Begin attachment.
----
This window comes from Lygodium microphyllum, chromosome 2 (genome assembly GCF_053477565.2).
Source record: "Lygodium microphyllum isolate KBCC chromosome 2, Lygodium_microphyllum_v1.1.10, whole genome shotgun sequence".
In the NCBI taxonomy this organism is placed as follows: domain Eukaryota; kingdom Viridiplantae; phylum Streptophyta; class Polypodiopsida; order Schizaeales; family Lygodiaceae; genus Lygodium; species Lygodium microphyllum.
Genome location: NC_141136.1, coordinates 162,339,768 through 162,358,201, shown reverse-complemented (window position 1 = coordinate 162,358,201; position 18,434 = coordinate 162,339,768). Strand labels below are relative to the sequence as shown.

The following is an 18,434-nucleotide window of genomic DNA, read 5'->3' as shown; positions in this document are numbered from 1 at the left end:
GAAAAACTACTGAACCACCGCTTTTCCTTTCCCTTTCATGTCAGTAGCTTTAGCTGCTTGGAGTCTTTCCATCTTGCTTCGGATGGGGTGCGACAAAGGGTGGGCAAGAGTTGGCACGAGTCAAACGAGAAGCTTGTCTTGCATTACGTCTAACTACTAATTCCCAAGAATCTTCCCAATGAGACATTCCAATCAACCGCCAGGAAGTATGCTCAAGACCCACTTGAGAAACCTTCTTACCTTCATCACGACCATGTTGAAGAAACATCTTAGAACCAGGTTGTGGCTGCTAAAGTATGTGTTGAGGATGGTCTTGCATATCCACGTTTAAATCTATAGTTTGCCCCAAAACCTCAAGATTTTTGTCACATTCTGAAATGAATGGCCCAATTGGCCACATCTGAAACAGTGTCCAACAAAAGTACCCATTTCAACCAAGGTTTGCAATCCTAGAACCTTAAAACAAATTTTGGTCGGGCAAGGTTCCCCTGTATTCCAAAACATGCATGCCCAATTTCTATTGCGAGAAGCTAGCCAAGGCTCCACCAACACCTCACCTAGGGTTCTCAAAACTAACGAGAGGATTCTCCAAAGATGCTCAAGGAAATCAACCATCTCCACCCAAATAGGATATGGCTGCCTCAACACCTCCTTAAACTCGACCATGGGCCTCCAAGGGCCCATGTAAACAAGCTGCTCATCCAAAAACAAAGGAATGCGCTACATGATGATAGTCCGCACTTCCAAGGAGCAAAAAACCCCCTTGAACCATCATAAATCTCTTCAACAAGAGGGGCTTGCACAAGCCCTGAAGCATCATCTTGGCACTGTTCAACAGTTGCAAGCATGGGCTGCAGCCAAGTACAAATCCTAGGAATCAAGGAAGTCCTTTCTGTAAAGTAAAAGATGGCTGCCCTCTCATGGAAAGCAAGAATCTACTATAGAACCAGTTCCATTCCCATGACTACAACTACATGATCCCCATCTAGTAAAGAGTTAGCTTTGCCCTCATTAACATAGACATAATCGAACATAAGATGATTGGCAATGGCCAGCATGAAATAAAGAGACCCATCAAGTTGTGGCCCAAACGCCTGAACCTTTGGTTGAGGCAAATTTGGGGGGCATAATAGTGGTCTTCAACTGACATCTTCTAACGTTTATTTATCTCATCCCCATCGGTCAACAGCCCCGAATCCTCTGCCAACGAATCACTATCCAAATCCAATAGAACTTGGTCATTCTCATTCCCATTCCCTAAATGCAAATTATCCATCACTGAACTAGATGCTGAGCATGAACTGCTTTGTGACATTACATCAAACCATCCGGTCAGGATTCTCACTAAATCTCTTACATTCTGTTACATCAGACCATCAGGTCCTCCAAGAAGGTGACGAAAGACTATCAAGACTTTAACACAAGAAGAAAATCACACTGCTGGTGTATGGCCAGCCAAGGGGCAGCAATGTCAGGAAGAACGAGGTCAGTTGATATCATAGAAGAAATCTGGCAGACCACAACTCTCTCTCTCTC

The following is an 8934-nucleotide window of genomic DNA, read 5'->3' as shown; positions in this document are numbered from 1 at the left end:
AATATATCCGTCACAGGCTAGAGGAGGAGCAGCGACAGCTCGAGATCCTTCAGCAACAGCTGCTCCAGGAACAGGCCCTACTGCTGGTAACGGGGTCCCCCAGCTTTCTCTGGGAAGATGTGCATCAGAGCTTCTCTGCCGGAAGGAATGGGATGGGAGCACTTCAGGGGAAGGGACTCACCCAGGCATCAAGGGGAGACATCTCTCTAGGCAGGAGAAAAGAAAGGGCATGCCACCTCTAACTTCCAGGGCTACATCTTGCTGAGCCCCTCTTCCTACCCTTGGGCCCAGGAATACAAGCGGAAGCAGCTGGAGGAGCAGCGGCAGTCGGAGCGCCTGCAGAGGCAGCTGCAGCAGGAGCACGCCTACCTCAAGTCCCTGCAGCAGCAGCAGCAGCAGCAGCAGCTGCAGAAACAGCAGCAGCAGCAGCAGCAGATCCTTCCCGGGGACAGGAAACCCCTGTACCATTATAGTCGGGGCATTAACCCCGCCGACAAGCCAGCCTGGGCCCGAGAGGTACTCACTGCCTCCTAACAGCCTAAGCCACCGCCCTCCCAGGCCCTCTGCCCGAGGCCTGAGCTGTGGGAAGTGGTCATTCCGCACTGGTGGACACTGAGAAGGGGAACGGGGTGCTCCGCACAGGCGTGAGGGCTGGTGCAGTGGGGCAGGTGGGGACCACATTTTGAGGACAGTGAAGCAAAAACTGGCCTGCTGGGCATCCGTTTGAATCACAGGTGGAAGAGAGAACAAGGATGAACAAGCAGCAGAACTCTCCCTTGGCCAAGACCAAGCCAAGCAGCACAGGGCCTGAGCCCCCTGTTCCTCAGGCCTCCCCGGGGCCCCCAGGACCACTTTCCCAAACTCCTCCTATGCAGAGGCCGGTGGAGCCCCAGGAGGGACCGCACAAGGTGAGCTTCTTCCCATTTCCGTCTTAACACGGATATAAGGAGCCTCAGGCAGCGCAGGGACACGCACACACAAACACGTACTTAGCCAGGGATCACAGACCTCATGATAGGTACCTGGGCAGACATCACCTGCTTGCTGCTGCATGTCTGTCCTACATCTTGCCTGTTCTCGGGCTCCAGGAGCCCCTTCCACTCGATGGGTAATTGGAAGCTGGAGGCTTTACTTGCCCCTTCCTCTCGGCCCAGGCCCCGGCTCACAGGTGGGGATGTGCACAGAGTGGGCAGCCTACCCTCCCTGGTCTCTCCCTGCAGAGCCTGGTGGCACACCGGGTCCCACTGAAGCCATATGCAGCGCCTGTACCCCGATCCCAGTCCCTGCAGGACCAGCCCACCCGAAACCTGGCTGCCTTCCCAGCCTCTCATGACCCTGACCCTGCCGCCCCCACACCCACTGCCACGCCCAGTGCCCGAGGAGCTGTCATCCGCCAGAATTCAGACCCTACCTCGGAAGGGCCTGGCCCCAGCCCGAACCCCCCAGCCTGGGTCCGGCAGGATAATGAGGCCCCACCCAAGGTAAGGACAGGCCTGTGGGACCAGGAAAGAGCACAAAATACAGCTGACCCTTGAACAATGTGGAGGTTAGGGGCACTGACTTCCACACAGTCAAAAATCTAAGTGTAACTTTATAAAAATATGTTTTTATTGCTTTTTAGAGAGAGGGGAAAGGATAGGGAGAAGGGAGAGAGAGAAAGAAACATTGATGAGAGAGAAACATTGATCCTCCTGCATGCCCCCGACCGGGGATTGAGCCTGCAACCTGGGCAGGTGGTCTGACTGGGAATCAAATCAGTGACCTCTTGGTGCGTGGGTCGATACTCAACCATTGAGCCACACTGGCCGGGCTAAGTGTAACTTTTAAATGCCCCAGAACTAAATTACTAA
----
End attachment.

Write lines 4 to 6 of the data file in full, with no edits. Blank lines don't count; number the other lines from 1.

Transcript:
Genome location: NC_141136.1, coordinates 162,339,768 through 162,358,201, shown reverse-complemented (window position 1 = coordinate 162,358,201; position 18,434 = coordinate 162,339,768). Strand labels below are relative to the sequence as shown.

The following is an 18,434-nucleotide window of genomic DNA, read 5'->3' as shown; positions in this document are numbered from 1 at the left end:
GAAAAACTACTGAACCACCGCTTTTCCTTTCCCTTTCATGTCAGTAGCTTTAGCTGCTTGGAGTCTTTCCATCTTGCTTCGGATGGGGTGCGACAAAGGGTGGGCAAGAGTTGGCACGAGTCAAACGAGAAGCTTGTCTTGCATTACGTCTAACTACTAATTCCCAAGAATCTTCCCAATGAGACATTCCAATCAACCGCCAGGAAGTATGCTCAAGACCCACTTGAGAAACCTTCTTACCTTCATCACGACCATGTTGAAGAAACATCTTAGAACCAGGTTGTGGCTGCTAAAGTATGTGTTGAGGATGGTCTTGCATATCCACGTTTAAATCTATAGTTTGCCCCAAAACCTCAAGATTTTTGTCACATTCTGAAATGAATGGCCCAATTGGCCACATCTGAAACAGTGTCCAACAAAAGTACCCATTTCAACCAAGGTTTGCAATCCTAGAACCTTAAAACAAATTTTGGTCGGGCAAGGTTCCCCTGTATTCCAAAACATGCATGCCCAATTTCTATTGCGAGAAGCTAGCCAAGGCTCCACCAACACCTCACCTAGGGTTCTCAAAACTAACGAGAGGATTCTCCAAAGATGCTCAAGGAAATCAACCATCTCCACCCAAATAGGATATGGCTGCCTCAACACCTCCTTAAACTCGACCATGGGCCTCCAAGGGCCCATGTAAACAAGCTGCTCATCCAAAAACAAAGGAATGCGCTACATGATGATAGTCCGCACTTCCAAGGAGCAAAAAACCCCCTTGAACCATCATAAATCTCTTCAACAAGAGGGGCTTGCACAAGCCCTGAAGCATCATCTTGGCACTGTTCAACAGTTGCAAGCATGGGCTGCAGCCAAGTACAAATCCTAGGAATCAAGGAAGTCCTTTCTGTAAAGTAAAAGATGGCTGCCCTCTCATGGAAAGCAAGAATCTACTATAGAACCAGTTCCATTCCCATGACTACAACTACATGATCCCCATCTAGTAAAGAGTTAGCTTTGCCCTCATTAACATAGACATAATCGAACATAAGATGATTGGCAATGGCCAGCATGAAATAAAGAGACCCATCAAGTTGTGGCCCAAACGCCTGAACCTTTGGTTGAGGCAAATTTGGGGGGCATAATAGTGGTCTTCAACTGACATCTTCTAACGTTTATTTATCTCATCCCCATCGGTCAACAGCCCCGAATCCTCTGCCAACGAATCACTATCCAAATCCAATAGAACTTGGTCATTCTCATTCCCATTCCCTAAATGCAAATTATCCATCACTGAACTAGATGCTGAGCATGAACTGCTTTGTGACATTACATCAAACCATCCGGTCAGGATTCTCACTAAATCTCTTACATTCTGTTACATCAGACCATCAGGTCCTCCAAGAAGGTGACGAAAGACTATCAAGACTTTAACACAAGAAGAAAATCACACTGCTGGTGTATGGCCAGCCAAGGGGCAGCAATGTCAGGAAGAACGAGGTCAGTTGATATCATAGAAGAAATCTGGCAGACCACAACTCTCTCTCTCTC